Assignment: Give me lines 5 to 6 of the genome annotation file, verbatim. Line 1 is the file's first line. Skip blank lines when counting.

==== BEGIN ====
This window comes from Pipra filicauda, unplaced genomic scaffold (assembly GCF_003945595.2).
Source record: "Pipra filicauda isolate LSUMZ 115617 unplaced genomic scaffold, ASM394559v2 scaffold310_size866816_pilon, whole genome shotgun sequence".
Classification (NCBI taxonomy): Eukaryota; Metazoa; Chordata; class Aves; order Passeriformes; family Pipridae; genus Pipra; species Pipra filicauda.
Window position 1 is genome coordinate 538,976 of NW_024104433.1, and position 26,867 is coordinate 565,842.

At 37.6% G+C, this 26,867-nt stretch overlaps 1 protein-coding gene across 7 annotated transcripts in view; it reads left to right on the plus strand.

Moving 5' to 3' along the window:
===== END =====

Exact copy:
At 37.6% G+C, this 26,867-nt stretch overlaps 1 protein-coding gene across 7 annotated transcripts in view; it reads left to right on the plus strand.

Moving 5' to 3' along the window: